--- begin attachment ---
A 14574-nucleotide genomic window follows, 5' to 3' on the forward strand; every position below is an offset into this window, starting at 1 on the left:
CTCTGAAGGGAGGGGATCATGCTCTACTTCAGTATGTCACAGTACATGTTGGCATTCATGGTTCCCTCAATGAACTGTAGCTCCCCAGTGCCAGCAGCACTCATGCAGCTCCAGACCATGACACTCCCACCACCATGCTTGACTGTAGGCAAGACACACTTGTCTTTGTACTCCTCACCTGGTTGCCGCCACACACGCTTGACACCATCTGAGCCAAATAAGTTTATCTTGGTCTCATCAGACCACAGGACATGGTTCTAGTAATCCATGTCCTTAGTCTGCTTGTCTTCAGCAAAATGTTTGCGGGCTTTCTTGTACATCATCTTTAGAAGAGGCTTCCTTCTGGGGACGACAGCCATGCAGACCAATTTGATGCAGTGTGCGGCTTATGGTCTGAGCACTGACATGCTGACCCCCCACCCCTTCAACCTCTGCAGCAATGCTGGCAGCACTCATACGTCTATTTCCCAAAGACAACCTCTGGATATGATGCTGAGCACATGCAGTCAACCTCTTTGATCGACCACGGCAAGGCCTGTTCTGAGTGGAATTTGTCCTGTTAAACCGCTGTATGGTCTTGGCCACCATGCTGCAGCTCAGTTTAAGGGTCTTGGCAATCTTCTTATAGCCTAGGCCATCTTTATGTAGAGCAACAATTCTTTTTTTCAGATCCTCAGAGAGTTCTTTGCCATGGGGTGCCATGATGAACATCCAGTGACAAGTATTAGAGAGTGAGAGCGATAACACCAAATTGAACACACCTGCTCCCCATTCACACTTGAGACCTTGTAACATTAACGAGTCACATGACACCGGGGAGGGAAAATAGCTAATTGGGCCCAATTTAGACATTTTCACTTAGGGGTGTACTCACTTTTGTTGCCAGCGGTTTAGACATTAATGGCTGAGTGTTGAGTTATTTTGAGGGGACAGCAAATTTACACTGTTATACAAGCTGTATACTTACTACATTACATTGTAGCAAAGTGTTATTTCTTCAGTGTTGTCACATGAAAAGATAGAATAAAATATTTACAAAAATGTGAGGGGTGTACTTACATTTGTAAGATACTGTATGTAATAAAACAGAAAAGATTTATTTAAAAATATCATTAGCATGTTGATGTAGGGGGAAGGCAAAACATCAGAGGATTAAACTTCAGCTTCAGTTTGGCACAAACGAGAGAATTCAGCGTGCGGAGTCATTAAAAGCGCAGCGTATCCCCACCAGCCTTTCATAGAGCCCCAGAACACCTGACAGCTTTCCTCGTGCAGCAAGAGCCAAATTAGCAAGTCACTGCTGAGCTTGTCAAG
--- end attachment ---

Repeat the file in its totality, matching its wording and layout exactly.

A 14574-nucleotide genomic window follows, 5' to 3' on the forward strand; every position below is an offset into this window, starting at 1 on the left:
CTCTGAAGGGAGGGGATCATGCTCTACTTCAGTATGTCACAGTACATGTTGGCATTCATGGTTCCCTCAATGAACTGTAGCTCCCCAGTGCCAGCAGCACTCATGCAGCTCCAGACCATGACACTCCCACCACCATGCTTGACTGTAGGCAAGACACACTTGTCTTTGTACTCCTCACCTGGTTGCCGCCACACACGCTTGACACCATCTGAGCCAAATAAGTTTATCTTGGTCTCATCAGACCACAGGACATGGTTCTAGTAATCCATGTCCTTAGTCTGCTTGTCTTCAGCAAAATGTTTGCGGGCTTTCTTGTACATCATCTTTAGAAGAGGCTTCCTTCTGGGGACGACAGCCATGCAGACCAATTTGATGCAGTGTGCGGCTTATGGTCTGAGCACTGACATGCTGACCCCCCACCCCTTCAACCTCTGCAGCAATGCTGGCAGCACTCATACGTCTATTTCCCAAAGACAACCTCTGGATATGATGCTGAGCACATGCAGTCAACCTCTTTGATCGACCACGGCAAGGCCTGTTCTGAGTGGAATTTGTCCTGTTAAACCGCTGTATGGTCTTGGCCACCATGCTGCAGCTCAGTTTAAGGGTCTTGGCAATCTTCTTATAGCCTAGGCCATCTTTATGTAGAGCAACAATTCTTTTTTTCAGATCCTCAGAGAGTTCTTTGCCATGGGGTGCCATGATGAACATCCAGTGACAAGTATTAGAGAGTGAGAGCGATAACACCAAATTGAACACACCTGCTCCCCATTCACACTTGAGACCTTGTAACATTAACGAGTCACATGACACCGGGGAGGGAAAATAGCTAATTGGGCCCAATTTAGACATTTTCACTTAGGGGTGTACTCACTTTTGTTGCCAGCGGTTTAGACATTAATGGCTGAGTGTTGAGTTATTTTGAGGGGACAGCAAATTTACACTGTTATACAAGCTGTATACTTACTACATTACATTGTAGCAAAGTGTTATTTCTTCAGTGTTGTCACATGAAAAGATAGAATAAAATATTTACAAAAATGTGAGGGGTGTACTTACATTTGTAAGATACTGTATGTAATAAAACAGAAAAGATTTATTTAAAAATATCATTAGCATGTTGATGTAGGGGGAAGGCAAAACATCAGAGGATTAAACTTCAGCTTCAGTTTGGCACAAACGAGAGAATTCAGCGTGCGGAGTCATTAAAAGCGCAGCGTATCCCCACCAGCCTTTCATAGAGCCCCAGAACACCTGACAGCTTTCCTCGTGCAGCAAGAGCCAAATTAGCAAGTCACTGCTGAGCTTGTCAAG